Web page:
topopoz
01-22-2010, 12:03 PM
I think the game is unreal WITHOUT the choice for Good or Evil.


I think not necessairly, when we read a book do we have to make choices about how to follow the story?...

Keep this topic updated, it's fun to read it. =D

puddles123
01-22-2010, 07:55 PM
@Psycho Cyan -

I acknowledge that there are factors such as side bosses and side quests that give you more enhanced powers or require you to be at an abnormally high level to beat them, but I don't believe that these are the norm. In fact, with Final Fantasy VII, the Ruby and Emerald WEAPONs were put into the game only upon it being sent to an American audience. And these provide a challenge to those particular gamers who feel like they need to explore or complete every inch of the game, which is fine. But they aren't the norm. I ran into one of the WEAPONs by accident during my first playthrough, and avoided them ever since. And the urge to level my characters up to lvl 99 and to achieve perfect materia never was persuasive enough for me to actually do it. I may be presumptuous, but I think that this viewpoint is standard for the "casual gamer", who plays a game when he can for enjoyment but doesn't have the time or inclination to max out his characters or confront bosses that are obscenely powerful and optional. And, like it or not, but the "casual gamer" is the highest population of gamers out there.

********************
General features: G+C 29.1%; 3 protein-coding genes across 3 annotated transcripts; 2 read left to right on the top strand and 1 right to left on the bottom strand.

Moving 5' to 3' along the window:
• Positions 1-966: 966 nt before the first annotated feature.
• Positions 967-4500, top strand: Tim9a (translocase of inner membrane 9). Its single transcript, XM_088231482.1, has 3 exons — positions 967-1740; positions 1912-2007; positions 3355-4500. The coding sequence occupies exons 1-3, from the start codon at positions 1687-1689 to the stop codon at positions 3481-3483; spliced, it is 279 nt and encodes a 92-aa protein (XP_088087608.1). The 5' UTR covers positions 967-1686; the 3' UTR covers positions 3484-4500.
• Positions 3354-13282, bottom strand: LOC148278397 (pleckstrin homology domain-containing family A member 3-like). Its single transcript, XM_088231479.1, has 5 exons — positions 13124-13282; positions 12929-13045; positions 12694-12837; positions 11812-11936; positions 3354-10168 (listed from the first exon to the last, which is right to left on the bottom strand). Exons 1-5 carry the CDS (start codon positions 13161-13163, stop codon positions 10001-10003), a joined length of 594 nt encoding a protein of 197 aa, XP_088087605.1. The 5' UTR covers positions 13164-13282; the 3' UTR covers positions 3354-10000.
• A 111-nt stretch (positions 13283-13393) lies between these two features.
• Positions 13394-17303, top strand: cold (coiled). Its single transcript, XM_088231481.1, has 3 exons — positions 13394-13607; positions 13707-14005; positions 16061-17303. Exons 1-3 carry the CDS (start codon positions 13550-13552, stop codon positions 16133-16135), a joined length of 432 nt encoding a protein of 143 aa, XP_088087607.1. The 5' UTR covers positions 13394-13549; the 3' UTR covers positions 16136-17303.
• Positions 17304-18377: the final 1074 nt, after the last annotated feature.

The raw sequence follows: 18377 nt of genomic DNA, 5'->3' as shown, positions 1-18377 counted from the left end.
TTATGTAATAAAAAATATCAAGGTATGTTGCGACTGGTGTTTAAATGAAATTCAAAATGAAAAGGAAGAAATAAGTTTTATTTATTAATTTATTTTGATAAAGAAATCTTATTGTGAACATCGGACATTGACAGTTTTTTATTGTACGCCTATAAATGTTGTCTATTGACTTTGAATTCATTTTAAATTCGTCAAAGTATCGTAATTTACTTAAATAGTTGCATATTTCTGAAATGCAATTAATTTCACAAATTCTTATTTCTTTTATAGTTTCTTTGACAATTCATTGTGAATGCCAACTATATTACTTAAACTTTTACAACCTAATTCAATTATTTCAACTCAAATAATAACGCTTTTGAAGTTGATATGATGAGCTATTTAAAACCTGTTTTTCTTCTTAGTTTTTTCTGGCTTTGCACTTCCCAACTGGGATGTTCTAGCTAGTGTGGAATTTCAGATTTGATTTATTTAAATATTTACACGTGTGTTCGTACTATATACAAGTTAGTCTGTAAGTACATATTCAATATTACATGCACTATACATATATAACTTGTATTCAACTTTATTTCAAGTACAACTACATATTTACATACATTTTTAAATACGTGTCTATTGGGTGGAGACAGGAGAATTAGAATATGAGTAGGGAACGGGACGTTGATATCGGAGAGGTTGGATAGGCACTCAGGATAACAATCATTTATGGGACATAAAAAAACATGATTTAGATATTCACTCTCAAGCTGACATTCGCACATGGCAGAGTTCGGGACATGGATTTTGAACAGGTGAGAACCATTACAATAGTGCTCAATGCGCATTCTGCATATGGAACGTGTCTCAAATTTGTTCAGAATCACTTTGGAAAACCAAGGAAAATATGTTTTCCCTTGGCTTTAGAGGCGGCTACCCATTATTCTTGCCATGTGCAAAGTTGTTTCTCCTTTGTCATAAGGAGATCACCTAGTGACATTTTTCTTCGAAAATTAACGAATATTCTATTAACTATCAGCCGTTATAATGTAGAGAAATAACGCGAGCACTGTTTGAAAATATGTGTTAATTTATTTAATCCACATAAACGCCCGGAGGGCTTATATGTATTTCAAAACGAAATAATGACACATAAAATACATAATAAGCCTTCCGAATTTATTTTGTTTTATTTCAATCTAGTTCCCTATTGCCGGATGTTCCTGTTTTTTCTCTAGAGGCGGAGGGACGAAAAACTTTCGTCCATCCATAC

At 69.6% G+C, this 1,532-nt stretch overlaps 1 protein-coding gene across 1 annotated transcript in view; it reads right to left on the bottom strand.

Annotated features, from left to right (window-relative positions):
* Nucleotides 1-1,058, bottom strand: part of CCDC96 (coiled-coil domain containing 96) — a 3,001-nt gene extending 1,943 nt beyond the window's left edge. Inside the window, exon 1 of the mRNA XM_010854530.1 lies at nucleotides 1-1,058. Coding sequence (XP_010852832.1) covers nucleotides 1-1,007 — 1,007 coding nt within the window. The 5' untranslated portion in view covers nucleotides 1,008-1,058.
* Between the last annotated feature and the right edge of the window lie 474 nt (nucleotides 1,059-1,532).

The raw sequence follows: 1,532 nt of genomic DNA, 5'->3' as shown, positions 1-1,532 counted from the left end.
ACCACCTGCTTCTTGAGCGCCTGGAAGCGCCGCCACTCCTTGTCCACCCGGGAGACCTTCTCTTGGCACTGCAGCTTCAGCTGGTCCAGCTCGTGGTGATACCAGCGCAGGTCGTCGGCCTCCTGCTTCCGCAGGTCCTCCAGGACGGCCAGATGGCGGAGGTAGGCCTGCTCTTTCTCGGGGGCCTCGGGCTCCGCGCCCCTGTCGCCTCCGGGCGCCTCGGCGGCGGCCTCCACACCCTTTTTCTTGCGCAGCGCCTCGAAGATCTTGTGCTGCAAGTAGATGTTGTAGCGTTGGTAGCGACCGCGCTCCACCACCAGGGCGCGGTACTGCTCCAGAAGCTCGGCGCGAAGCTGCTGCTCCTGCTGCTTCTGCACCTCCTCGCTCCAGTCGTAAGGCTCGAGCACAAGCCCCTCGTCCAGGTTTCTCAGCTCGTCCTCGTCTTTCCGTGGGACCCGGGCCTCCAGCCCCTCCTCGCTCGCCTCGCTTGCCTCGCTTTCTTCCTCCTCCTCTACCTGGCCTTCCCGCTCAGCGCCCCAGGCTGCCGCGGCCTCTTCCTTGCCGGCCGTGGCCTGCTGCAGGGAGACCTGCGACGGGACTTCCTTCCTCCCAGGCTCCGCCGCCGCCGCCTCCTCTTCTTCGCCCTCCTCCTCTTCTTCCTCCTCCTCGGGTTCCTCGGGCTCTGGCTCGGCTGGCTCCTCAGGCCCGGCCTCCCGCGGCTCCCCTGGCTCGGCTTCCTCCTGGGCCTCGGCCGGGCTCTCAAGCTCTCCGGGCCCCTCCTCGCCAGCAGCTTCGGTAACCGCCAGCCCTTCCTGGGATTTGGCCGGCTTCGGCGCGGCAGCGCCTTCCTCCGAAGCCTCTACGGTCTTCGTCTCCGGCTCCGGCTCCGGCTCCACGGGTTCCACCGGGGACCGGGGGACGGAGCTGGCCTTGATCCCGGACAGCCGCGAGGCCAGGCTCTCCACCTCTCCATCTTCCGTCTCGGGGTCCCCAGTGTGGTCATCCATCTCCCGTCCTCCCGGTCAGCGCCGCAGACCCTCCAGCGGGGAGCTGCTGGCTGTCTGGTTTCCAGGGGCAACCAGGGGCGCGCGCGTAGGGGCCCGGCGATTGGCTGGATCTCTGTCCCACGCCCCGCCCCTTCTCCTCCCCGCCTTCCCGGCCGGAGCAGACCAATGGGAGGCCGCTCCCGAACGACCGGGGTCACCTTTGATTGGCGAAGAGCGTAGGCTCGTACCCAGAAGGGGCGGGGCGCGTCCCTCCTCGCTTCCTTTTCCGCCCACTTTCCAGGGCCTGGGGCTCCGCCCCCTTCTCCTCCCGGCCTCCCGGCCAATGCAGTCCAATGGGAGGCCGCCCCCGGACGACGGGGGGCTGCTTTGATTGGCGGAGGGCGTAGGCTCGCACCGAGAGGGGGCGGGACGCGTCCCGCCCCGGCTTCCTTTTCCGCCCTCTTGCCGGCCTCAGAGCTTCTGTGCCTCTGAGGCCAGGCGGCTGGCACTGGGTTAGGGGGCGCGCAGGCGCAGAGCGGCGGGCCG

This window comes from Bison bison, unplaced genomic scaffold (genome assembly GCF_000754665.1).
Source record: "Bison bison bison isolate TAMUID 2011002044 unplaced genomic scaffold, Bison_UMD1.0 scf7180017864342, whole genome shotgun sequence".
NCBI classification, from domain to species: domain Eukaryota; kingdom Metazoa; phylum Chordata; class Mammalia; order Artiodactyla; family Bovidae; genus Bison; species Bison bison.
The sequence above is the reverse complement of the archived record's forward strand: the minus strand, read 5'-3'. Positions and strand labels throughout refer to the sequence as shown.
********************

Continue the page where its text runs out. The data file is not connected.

Consequently, I see that simply because a game offers a number of options, extra loot, or a leveling ceiling far beyond what is needed to beat the game doesn't mean that people have to do them. I personally think that if I were to do something like this and get all my characters to lvl 99 and beat every side boss and THEN confront Sephiroth at the end, I think my victory would feel hollow to me. Steamrolling the final boss, the end of the story, wouldn't feel right. And this is how I see where The Artful Gamer is coming from. I believe that developers put in extra options into games to keep them diverse and to appeal to those completionists out there, but when it comes down to it, I highly doubt that they expect everyone to do it. I would be surprised if more than 1 in 4 people who played Ocarina of Time did the long sidequest to get Biggoron's Sword, or chose to get all the masks, or all the Gold Skulltulas.

Anyways, my point is that these are carrots for the gamer to follow. But they aren't intended to ensnare every gamer. And, when it comes down to it, I'm pretty damn sure I can say with conviction that every developer spends the majority of their time on the main "quest", the story, the events that help shape the story, the characters within this main story, etc. It is prioritized above the extra carrots. Therefore, when I say that

"I maintain that if you play any RPG as it is meant to be played, then the strength of the story, characters, and complexity of the world are what makes each game brilliant (or not)."

Then that is what I mean =)

@Death's Head -